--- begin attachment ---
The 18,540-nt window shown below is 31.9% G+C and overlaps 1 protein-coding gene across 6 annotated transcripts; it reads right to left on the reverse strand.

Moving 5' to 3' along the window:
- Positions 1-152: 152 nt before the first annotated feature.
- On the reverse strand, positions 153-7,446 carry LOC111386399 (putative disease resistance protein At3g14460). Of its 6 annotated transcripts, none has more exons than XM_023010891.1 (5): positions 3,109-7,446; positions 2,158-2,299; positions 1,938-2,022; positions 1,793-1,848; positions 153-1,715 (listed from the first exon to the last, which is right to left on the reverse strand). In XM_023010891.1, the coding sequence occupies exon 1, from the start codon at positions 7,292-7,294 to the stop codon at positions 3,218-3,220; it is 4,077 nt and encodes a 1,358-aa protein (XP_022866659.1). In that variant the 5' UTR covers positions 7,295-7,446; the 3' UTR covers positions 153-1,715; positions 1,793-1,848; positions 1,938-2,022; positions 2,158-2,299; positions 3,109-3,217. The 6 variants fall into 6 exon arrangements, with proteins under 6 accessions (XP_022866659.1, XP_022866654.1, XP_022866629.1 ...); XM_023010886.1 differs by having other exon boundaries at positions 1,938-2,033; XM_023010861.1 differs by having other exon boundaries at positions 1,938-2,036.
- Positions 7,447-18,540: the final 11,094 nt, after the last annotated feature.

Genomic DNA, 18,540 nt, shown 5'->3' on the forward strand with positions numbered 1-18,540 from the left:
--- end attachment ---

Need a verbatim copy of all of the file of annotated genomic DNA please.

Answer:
The 18,540-nt window shown below is 31.9% G+C and overlaps 1 protein-coding gene across 6 annotated transcripts; it reads right to left on the reverse strand.

Moving 5' to 3' along the window:
- Positions 1-152: 152 nt before the first annotated feature.
- On the reverse strand, positions 153-7,446 carry LOC111386399 (putative disease resistance protein At3g14460). Of its 6 annotated transcripts, none has more exons than XM_023010891.1 (5): positions 3,109-7,446; positions 2,158-2,299; positions 1,938-2,022; positions 1,793-1,848; positions 153-1,715 (listed from the first exon to the last, which is right to left on the reverse strand). In XM_023010891.1, the coding sequence occupies exon 1, from the start codon at positions 7,292-7,294 to the stop codon at positions 3,218-3,220; it is 4,077 nt and encodes a 1,358-aa protein (XP_022866659.1). In that variant the 5' UTR covers positions 7,295-7,446; the 3' UTR covers positions 153-1,715; positions 1,793-1,848; positions 1,938-2,022; positions 2,158-2,299; positions 3,109-3,217. The 6 variants fall into 6 exon arrangements, with proteins under 6 accessions (XP_022866659.1, XP_022866654.1, XP_022866629.1 ...); XM_023010886.1 differs by having other exon boundaries at positions 1,938-2,033; XM_023010861.1 differs by having other exon boundaries at positions 1,938-2,036.
- Positions 7,447-18,540: the final 11,094 nt, after the last annotated feature.

Genomic DNA, 18,540 nt, shown 5'->3' on the forward strand with positions numbered 1-18,540 from the left: